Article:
Decentralization of the energy system and the money system can go hand in hand, says CoinDesk’s chief content officer.
Identifying a core reason for the gut-wrenching plunge in cryptocurrency prices this week is complicated because falling prices create their own reality, prompting investors to sell even more. In this case, this was exacerbated by debt. As prices fell, investors who’d borrowed to finance their bets had to liquidate them to cover their positions. This is an ever-present danger in all financial markets but that it played out so violently this time speaks to how deeply lending and borrowing is now integrated into crypto.
This hints at systemic challenges, a rich topic that we’ll save for another newsletter. This week’s column addresses a system of a different kind, in the energy economy. We take on one of the popular narratives that contributed to the sell-off – the idea, invigorated by Tesla’s reversal on bitcoin payments last week, that investors and companies should avoid it due to the high energy consumption involved in mining.
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The mainstream discussion on this issue is frustratingly superficial, but so, too, is the standard “whataboutism” and denialism of the crypto community. I suggest we consider how bitcoin can fit into a system-wide design of the economic incentives that dictates how society generates, distributes and uses power. Doing so leads to a different conclusion, with mining viewed not as a toxic creator of greenhouse gases but as a driver of renewable energy development.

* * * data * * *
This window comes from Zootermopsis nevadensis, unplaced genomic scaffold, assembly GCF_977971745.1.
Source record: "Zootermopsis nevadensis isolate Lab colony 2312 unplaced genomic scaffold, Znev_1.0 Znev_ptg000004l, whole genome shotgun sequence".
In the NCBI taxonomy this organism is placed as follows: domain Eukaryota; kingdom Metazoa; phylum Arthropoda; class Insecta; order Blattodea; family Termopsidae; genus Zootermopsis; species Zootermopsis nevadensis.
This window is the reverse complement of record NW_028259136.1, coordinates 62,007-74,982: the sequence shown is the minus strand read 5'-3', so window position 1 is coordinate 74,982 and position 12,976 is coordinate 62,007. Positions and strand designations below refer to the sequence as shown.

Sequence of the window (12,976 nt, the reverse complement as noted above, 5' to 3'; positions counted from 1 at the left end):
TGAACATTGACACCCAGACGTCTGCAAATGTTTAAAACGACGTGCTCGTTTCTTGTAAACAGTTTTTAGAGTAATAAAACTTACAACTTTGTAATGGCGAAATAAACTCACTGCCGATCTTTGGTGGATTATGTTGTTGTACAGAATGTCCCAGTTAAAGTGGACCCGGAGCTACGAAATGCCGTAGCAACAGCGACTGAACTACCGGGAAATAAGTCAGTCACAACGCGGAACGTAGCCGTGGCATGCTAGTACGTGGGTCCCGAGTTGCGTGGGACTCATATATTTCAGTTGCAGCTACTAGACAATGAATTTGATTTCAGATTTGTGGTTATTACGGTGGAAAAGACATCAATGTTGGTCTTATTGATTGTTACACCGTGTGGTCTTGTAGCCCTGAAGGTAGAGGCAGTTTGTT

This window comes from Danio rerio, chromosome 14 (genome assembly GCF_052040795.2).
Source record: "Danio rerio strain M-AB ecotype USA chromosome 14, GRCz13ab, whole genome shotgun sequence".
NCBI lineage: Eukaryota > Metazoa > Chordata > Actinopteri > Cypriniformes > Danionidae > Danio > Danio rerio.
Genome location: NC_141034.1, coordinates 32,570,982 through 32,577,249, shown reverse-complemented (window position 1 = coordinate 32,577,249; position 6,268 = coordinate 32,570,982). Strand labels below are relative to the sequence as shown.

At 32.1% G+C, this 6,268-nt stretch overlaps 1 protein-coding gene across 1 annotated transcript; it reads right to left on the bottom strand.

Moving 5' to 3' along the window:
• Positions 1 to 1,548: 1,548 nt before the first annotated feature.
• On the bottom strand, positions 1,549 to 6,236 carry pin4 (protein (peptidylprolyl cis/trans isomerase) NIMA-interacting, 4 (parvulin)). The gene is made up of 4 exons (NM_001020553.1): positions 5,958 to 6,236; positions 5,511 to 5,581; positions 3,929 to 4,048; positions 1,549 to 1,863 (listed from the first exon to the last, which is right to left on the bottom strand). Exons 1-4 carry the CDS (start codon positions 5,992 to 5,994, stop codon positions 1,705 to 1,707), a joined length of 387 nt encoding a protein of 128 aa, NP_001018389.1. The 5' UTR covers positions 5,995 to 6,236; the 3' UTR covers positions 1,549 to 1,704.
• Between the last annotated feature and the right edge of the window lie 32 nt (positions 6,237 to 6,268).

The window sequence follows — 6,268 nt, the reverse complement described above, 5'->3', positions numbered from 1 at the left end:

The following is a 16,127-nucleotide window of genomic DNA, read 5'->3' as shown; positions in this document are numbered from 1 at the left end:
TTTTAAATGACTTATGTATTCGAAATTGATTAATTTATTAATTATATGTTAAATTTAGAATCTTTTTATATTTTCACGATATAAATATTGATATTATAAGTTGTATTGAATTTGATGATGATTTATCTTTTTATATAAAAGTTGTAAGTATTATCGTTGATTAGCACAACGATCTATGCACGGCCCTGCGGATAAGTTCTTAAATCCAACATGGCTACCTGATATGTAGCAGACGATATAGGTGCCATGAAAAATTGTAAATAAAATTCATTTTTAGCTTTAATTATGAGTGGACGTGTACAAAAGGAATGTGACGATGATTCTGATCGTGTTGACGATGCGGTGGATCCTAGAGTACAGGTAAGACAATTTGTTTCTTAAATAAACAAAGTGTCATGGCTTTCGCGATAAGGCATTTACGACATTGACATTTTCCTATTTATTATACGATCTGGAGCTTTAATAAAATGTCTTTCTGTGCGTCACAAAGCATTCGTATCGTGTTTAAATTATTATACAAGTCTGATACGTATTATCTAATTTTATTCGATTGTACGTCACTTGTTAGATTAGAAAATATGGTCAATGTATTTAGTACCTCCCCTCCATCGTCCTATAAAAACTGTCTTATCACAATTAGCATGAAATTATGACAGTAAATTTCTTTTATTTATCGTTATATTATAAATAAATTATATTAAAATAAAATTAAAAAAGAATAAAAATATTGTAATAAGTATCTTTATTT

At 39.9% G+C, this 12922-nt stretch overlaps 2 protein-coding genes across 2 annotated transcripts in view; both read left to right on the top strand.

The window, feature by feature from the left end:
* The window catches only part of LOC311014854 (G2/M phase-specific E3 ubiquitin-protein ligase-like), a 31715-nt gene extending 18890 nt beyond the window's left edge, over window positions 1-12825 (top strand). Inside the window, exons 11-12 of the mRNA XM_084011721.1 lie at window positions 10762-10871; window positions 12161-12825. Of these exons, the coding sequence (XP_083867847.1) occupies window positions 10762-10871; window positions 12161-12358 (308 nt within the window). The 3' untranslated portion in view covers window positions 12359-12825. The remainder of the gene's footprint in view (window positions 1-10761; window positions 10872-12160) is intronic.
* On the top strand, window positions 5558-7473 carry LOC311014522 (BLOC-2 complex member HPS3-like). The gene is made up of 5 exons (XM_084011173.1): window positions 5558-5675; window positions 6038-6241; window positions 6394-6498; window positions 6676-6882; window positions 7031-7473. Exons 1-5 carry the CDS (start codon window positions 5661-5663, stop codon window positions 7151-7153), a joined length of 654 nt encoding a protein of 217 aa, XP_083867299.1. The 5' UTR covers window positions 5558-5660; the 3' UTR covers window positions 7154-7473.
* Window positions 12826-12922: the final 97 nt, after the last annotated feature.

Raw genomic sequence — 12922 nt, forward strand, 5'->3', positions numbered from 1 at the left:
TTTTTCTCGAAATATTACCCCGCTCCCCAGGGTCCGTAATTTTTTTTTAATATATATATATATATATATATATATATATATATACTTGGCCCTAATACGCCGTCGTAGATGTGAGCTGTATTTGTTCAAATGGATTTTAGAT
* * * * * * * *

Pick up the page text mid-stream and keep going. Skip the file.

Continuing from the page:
This will be a major topic at next week’s Consensus by CoinDesk, a huge, four-day affair with more than 300 speakers, including Federal Reserve Governor Lael Brainard and Bridgewater Associates founder Ray Dalio. (Register here.) In particular, my “Money Reimagined” podcast co-host Sheila Warren of the World Economic Forum and I will lead two one-hour special sessions on CoinDesk TV on Monday and Friday discussing the opportunity and challenges that crypto and blockchain pose for companies and investors looking to meet environmental, social and governance (ESG) objectives.
For this week’s podcast, we travel to Haiti to address a topic that falls under the “S” in ESG: how the ugly legacy of international debt keeps the poorest, aid-dependent countries forever removed from capital markets, and whether new blockchain systems of money and record-keeping can break that cycle and help these countries gain control of their destiny. We talk to Terry Tardieu, a Haitian author, entrepreneur and politician who represents Petion-ville in the Chamber of Deputies, and Daniele Jean-Pierre, the co-founder and COO of Zimbali networks, which delivers smart ledger solutions for the decentralized economy.
Bitcoin can decentralize the grid
The factors contributing to this week’s crypto market rout were many – from excessive leverage to China’s regulatory bluster – but two stories last week play a trigger role in shifting sentiment to the negative: the Colonial Pipeline ransomware attack and Elon Musk’s newfound concern about bitcoin’s carbon footprint.